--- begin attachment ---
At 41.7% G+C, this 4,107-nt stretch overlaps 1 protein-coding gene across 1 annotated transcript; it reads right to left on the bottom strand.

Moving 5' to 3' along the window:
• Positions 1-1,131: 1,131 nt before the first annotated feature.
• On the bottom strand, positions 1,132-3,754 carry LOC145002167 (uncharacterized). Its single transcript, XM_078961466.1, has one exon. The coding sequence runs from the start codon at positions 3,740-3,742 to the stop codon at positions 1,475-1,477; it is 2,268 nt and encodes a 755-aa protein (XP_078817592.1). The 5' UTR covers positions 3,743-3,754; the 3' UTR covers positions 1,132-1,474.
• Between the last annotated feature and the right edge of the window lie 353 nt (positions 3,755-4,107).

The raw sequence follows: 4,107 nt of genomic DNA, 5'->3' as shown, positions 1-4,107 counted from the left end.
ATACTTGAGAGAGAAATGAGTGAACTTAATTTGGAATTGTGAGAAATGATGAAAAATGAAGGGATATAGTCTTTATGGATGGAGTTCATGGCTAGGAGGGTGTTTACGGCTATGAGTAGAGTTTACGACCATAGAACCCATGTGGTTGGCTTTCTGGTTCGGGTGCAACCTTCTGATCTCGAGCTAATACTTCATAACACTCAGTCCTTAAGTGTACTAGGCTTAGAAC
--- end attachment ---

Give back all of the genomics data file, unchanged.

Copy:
At 41.7% G+C, this 4,107-nt stretch overlaps 1 protein-coding gene across 1 annotated transcript; it reads right to left on the bottom strand.

Moving 5' to 3' along the window:
• Positions 1-1,131: 1,131 nt before the first annotated feature.
• On the bottom strand, positions 1,132-3,754 carry LOC145002167 (uncharacterized). Its single transcript, XM_078961466.1, has one exon. The coding sequence runs from the start codon at positions 3,740-3,742 to the stop codon at positions 1,475-1,477; it is 2,268 nt and encodes a 755-aa protein (XP_078817592.1). The 5' UTR covers positions 3,743-3,754; the 3' UTR covers positions 1,132-1,474.
• Between the last annotated feature and the right edge of the window lie 353 nt (positions 3,755-4,107).

The raw sequence follows: 4,107 nt of genomic DNA, 5'->3' as shown, positions 1-4,107 counted from the left end.
ATACTTGAGAGAGAAATGAGTGAACTTAATTTGGAATTGTGAGAAATGATGAAAAATGAAGGGATATAGTCTTTATGGATGGAGTTCATGGCTAGGAGGGTGTTTACGGCTATGAGTAGAGTTTACGACCATAGAACCCATGTGGTTGGCTTTCTGGTTCGGGTGCAACCTTCTGATCTCGAGCTAATACTTCATAACACTCAGTCCTTAAGTGTACTAGGCTTAGAAC